After three decades of civil war, Angola has emerged in the past half-decade as one of Africa’s fastest-growing economies. It has an abundance of oil and diamonds and important fishing, forestry and farming industries. The government is doing a great deal to build infrastructure, boost private-sector investment and modernize agriculture.
Enter IBM. As part of its African expansion strategy, the company today announced the opening of a new branch office in the capital city of Luanda–following quickly on branch openings in Senegal, Tanzania,and Ghana. In fact, this move represents a re-entry for IBM. It was active in Angola in the 1950s and 1960s. Now the focus is on helping to build a modern technology infrastructure to help the country’s economy continue its growth trajectory and the government provide better services to citizens.
The expansion in Angola gives IBM a direct presence in over 20 African countries including South Africa, Kenya, Morocco, Egypt and Tunisia. In 2006, the company had a direct presence in just four African countries.
IBM’s smarter planet strategy offers African countries the opportunity to leapfrog other more mature economies. As these countries build out infrastructure ranging from telecommunications and utilities to transportation and health care, they can take advantage of new technologies that make it possible to harvest and analyze vast amounts of data, helping them operate businesses and institutions more effectively and efficiently. The advent of cloud computing offers companies and government agencies the opportunity to access cutting-edge computing capabilities in the form of convenient and affordable services.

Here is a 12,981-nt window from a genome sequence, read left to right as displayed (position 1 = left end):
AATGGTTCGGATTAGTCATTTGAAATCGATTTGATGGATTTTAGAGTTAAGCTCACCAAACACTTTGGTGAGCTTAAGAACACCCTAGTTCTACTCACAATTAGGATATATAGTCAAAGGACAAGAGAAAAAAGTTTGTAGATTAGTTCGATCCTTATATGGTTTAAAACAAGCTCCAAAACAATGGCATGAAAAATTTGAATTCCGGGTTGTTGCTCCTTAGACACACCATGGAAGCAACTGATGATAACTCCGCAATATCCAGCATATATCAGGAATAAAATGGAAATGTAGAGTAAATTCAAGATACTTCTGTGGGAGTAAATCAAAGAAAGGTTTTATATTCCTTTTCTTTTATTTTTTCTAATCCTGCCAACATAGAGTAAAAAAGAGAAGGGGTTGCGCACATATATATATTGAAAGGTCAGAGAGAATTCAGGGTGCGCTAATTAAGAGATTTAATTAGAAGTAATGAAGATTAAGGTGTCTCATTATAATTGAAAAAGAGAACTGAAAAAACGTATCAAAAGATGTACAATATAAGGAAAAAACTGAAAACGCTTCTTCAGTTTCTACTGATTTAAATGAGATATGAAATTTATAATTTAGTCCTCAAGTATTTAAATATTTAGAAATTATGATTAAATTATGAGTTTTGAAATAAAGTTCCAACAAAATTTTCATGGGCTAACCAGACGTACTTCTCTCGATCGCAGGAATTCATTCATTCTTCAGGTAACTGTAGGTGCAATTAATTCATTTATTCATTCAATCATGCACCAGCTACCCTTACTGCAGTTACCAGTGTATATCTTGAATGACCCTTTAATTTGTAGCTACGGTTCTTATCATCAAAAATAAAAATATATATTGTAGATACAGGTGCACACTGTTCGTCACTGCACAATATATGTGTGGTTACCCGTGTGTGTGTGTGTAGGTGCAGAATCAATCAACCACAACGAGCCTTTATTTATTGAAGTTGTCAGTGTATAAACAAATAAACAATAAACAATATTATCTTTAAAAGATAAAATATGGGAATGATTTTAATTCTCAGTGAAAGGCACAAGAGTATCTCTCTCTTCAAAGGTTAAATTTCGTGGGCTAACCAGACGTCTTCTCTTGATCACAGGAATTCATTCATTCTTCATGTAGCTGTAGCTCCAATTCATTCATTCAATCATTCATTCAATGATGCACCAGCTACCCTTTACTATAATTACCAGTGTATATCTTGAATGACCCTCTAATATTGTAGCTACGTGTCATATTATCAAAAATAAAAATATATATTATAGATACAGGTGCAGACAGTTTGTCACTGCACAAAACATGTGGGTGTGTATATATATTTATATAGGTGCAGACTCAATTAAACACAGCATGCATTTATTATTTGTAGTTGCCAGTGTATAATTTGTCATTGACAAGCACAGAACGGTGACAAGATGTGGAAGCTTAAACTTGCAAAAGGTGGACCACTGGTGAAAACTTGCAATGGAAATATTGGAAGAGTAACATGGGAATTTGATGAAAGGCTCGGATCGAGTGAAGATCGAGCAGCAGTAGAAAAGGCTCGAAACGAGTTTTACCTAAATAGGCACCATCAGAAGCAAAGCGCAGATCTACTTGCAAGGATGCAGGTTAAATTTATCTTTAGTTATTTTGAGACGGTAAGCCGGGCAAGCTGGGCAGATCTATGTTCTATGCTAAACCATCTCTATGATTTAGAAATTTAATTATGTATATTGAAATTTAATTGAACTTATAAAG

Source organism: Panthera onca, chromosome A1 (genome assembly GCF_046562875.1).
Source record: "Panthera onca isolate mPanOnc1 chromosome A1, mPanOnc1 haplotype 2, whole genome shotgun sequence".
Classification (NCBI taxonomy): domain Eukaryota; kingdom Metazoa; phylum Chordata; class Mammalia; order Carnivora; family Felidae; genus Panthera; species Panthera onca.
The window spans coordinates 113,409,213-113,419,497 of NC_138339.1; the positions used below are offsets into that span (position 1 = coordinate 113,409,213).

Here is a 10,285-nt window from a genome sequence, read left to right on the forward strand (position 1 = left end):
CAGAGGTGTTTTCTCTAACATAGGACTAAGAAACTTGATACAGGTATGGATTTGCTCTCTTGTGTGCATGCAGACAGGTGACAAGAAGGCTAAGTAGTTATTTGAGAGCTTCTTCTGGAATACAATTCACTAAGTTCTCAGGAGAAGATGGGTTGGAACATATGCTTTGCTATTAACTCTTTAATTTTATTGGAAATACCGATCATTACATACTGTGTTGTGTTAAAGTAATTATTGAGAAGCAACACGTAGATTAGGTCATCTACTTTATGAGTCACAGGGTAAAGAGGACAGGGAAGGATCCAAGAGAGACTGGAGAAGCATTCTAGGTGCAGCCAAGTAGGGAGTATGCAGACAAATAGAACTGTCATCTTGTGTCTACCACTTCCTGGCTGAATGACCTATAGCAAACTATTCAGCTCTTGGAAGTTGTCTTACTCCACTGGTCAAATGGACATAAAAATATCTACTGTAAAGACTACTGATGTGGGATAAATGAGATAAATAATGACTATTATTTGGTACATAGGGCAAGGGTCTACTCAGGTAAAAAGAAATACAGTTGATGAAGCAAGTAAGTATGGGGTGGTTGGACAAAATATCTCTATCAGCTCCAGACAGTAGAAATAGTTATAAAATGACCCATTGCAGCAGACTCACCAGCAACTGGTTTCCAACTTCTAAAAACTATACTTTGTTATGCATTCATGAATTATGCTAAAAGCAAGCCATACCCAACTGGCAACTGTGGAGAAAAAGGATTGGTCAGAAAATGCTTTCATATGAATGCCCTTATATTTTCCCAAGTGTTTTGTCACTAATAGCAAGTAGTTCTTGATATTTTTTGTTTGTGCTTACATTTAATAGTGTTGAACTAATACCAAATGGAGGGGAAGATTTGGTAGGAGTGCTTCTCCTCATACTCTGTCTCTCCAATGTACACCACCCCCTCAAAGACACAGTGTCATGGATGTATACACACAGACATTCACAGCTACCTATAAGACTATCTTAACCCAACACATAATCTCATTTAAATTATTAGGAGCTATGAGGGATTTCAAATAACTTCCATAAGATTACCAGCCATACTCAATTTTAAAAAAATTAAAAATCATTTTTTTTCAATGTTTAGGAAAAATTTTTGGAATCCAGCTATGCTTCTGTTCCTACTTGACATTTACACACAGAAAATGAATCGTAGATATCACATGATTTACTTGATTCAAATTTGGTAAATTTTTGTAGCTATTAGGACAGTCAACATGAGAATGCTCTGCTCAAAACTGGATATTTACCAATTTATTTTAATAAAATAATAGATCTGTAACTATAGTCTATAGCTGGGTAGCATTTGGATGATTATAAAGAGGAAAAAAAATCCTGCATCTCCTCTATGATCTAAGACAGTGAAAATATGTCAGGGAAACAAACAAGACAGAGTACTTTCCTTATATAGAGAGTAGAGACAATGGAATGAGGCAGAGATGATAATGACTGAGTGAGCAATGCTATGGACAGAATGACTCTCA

Banking will be a key focus for IBM. Already, IBM is helping one of Angola’s major banks transform its core banking technology infrastructure and support business growth. It’s doing projects like this throughout sub-Saharan Africa, including for the First National Bank of Namibia and Union Bank of Nigeria.
IBM is engaged actively in corporate citizenship across Africa. Since 2008, IBM Corporate Service Corps has deployed 250 of its most talented employees on projects in Tanzania, Kenya, Nigeria, Ghana, South Africa, Morocco and Egypt helping to solve local problems with the aim of fostering economic development and job creation. The company plans on increasing its commitment in the coming years.
Doing business in these markets is risky. But, in Africa, typically, some countries are on the rise even while others run into trouble, which is why its smart to place a number of bets. There’s no denying the opportunities, though. African and Western economists and business analysts believe that Africa is at last emerging as an important player in the global economy. IBM aims to play an key role in helping that happen.
To learn more about IBM’s approach to doing business in Africa click here.